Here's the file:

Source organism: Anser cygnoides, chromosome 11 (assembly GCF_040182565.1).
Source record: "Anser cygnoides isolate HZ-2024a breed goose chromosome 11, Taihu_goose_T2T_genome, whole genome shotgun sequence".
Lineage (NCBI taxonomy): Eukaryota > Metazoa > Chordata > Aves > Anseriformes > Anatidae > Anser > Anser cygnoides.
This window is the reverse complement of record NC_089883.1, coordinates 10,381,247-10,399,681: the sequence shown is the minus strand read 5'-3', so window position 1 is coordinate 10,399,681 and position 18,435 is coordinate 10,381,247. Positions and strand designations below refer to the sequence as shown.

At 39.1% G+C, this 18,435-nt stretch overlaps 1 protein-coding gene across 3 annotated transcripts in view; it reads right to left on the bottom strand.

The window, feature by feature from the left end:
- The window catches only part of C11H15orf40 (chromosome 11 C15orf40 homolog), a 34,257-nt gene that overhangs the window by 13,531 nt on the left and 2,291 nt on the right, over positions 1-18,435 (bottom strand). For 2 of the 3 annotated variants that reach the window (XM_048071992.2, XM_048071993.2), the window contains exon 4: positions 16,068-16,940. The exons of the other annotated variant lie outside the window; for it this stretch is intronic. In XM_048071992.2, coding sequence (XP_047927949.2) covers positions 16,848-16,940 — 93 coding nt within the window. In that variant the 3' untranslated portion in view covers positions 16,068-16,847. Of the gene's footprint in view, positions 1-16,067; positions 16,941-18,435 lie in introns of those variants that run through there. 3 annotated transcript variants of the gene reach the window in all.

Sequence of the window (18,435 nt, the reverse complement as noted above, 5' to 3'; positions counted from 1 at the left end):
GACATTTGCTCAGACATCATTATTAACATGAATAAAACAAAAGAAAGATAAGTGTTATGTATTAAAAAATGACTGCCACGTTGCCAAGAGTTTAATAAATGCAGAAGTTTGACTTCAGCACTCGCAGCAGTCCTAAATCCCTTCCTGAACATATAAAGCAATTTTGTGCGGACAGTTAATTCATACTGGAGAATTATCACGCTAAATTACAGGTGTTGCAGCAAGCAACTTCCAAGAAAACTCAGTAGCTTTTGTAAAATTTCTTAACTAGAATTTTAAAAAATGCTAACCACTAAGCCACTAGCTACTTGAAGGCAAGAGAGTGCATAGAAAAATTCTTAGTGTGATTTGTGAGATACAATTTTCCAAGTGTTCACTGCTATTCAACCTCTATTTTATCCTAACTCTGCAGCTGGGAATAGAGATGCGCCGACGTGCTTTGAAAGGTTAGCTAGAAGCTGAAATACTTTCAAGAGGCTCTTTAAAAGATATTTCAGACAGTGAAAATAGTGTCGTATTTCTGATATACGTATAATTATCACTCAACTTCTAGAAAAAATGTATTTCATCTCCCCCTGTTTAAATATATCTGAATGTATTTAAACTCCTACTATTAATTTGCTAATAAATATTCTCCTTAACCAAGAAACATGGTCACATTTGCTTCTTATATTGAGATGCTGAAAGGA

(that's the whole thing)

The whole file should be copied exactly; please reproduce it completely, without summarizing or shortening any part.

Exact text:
Source organism: Anser cygnoides, chromosome 11 (assembly GCF_040182565.1).
Source record: "Anser cygnoides isolate HZ-2024a breed goose chromosome 11, Taihu_goose_T2T_genome, whole genome shotgun sequence".
Lineage (NCBI taxonomy): Eukaryota > Metazoa > Chordata > Aves > Anseriformes > Anatidae > Anser > Anser cygnoides.
This window is the reverse complement of record NC_089883.1, coordinates 10,381,247-10,399,681: the sequence shown is the minus strand read 5'-3', so window position 1 is coordinate 10,399,681 and position 18,435 is coordinate 10,381,247. Positions and strand designations below refer to the sequence as shown.

At 39.1% G+C, this 18,435-nt stretch overlaps 1 protein-coding gene across 3 annotated transcripts in view; it reads right to left on the bottom strand.

The window, feature by feature from the left end:
- The window catches only part of C11H15orf40 (chromosome 11 C15orf40 homolog), a 34,257-nt gene that overhangs the window by 13,531 nt on the left and 2,291 nt on the right, over positions 1-18,435 (bottom strand). For 2 of the 3 annotated variants that reach the window (XM_048071992.2, XM_048071993.2), the window contains exon 4: positions 16,068-16,940. The exons of the other annotated variant lie outside the window; for it this stretch is intronic. In XM_048071992.2, coding sequence (XP_047927949.2) covers positions 16,848-16,940 — 93 coding nt within the window. In that variant the 3' untranslated portion in view covers positions 16,068-16,847. Of the gene's footprint in view, positions 1-16,067; positions 16,941-18,435 lie in introns of those variants that run through there. 3 annotated transcript variants of the gene reach the window in all.

Sequence of the window (18,435 nt, the reverse complement as noted above, 5' to 3'; positions counted from 1 at the left end):
GACATTTGCTCAGACATCATTATTAACATGAATAAAACAAAAGAAAGATAAGTGTTATGTATTAAAAAATGACTGCCACGTTGCCAAGAGTTTAATAAATGCAGAAGTTTGACTTCAGCACTCGCAGCAGTCCTAAATCCCTTCCTGAACATATAAAGCAATTTTGTGCGGACAGTTAATTCATACTGGAGAATTATCACGCTAAATTACAGGTGTTGCAGCAAGCAACTTCCAAGAAAACTCAGTAGCTTTTGTAAAATTTCTTAACTAGAATTTTAAAAAATGCTAACCACTAAGCCACTAGCTACTTGAAGGCAAGAGAGTGCATAGAAAAATTCTTAGTGTGATTTGTGAGATACAATTTTCCAAGTGTTCACTGCTATTCAACCTCTATTTTATCCTAACTCTGCAGCTGGGAATAGAGATGCGCCGACGTGCTTTGAAAGGTTAGCTAGAAGCTGAAATACTTTCAAGAGGCTCTTTAAAAGATATTTCAGACAGTGAAAATAGTGTCGTATTTCTGATATACGTATAATTATCACTCAACTTCTAGAAAAAATGTATTTCATCTCCCCCTGTTTAAATATATCTGAATGTATTTAAACTCCTACTATTAATTTGCTAATAAATATTCTCCTTAACCAAGAAACATGGTCACATTTGCTTCTTATATTGAGATGCTGAAAGGA